Western Australia needs to sell itself better as a destination for international students, with the state’s share of foreign students studying in Australia plunging over the past 13 years, according to a new report.
A study by the Bankwest Curtin Economics Centre and the John Curtin Institute of Public Policy showed WA was failing to attract international students at the same rate as other states.
Between 2002 and 2015, international student enrolments at WA’s higher education institutions fell from 11.2 per cent to 6.8 per cent of the national share.
WA’s total share of international students, including those enrolled in vocational training, fell less sharply over the same period – from 9.9 per cent to 7.8 per cent.
The report also showed the total value of the state’s international education sector was $1.4 billion, but it makes up a lower share of WA’s service exports than any other state or territory, except for the NT.
BCEC director Alan Duncan said the state’s declining share of Australia’s international education market was due to a failure to capitalise on growth in student numbers from China.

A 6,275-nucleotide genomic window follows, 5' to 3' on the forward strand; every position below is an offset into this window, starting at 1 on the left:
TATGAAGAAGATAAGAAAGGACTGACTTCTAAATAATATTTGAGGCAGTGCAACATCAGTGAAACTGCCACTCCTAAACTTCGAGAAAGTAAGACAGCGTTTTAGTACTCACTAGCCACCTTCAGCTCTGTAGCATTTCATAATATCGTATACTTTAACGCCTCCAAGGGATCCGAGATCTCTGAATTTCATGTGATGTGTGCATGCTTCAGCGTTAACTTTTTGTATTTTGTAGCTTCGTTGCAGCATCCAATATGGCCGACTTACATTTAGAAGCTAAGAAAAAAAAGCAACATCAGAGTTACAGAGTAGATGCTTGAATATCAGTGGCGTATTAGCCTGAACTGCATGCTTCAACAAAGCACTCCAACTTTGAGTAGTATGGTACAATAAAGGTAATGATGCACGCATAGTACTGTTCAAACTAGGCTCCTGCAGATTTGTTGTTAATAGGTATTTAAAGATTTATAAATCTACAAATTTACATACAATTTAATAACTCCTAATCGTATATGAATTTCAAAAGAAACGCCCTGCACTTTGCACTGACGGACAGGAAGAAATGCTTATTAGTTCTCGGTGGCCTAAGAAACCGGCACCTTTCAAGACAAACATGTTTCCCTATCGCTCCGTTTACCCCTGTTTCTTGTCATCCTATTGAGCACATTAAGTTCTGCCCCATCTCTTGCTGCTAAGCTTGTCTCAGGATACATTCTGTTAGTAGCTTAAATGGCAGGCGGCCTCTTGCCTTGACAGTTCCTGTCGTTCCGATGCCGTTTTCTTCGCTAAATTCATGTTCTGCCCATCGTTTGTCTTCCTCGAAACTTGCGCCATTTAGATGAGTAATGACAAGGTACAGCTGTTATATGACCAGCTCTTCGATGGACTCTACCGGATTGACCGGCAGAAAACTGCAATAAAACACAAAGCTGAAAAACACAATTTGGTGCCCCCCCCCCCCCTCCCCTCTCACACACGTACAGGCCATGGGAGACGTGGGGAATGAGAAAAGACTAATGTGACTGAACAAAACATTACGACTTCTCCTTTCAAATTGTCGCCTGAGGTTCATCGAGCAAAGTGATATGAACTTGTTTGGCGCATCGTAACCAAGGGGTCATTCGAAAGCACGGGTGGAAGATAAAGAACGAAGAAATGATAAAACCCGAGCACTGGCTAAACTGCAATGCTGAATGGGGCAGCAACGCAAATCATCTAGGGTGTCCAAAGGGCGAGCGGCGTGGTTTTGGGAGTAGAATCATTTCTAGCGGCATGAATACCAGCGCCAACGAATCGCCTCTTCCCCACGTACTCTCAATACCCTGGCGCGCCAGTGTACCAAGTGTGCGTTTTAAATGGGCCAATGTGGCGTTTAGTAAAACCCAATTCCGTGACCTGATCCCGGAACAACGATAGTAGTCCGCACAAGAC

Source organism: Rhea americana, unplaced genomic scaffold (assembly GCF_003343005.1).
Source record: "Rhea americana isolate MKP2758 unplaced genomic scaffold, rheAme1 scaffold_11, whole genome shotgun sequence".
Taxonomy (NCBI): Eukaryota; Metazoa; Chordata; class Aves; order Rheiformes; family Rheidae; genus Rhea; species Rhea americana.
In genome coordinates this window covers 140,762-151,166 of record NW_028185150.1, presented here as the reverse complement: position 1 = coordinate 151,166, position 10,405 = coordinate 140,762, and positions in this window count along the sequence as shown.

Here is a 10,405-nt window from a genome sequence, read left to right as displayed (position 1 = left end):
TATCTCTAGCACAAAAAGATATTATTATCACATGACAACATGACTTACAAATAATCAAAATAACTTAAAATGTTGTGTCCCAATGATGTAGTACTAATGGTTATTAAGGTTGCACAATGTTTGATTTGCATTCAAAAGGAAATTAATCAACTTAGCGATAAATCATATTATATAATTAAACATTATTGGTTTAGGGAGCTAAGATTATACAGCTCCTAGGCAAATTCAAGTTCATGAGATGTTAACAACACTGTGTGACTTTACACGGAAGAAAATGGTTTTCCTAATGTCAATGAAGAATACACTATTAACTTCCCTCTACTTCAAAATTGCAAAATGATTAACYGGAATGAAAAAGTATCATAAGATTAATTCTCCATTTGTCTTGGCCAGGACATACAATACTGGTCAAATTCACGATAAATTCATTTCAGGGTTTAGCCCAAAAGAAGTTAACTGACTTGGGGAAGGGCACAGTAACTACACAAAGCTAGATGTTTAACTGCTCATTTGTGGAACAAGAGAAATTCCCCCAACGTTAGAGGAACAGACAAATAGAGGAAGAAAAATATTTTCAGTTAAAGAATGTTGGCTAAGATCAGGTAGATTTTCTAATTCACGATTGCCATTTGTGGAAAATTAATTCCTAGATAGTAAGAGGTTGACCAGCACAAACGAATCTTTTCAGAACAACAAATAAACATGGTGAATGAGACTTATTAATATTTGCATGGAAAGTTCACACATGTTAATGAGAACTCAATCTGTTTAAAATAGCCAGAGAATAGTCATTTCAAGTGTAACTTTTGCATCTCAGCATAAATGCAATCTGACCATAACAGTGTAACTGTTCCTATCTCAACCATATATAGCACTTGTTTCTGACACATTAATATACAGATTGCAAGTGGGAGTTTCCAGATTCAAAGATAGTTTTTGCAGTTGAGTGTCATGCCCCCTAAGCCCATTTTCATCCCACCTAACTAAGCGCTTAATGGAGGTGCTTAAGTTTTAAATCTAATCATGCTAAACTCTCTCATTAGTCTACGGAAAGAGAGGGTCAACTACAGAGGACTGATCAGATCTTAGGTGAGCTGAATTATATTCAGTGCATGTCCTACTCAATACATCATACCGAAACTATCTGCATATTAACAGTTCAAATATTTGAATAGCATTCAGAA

“Our findings suggest ‘selling’ Perth and WA as a desirable study destination is an important priority in developing the state’s future international education strategy,” he said.
“The attractiveness of Western Australia as a study destination for international students could be enhanced with streamlined access to courses, and by enhancing the student experience in WA.
“This would serve both to attract students to the state and to create future cohorts of advocates for study in WA.”
Professor Duncan said there remained great potential to align WA closer with Asia to increase the market share of international students, with the state sharing a time zone with many countries and also being closer than cities on the east coast.
“The strength of the state’s labour market, especially the availability of future employment opportunities, is also a key driver of international student demand,” he said.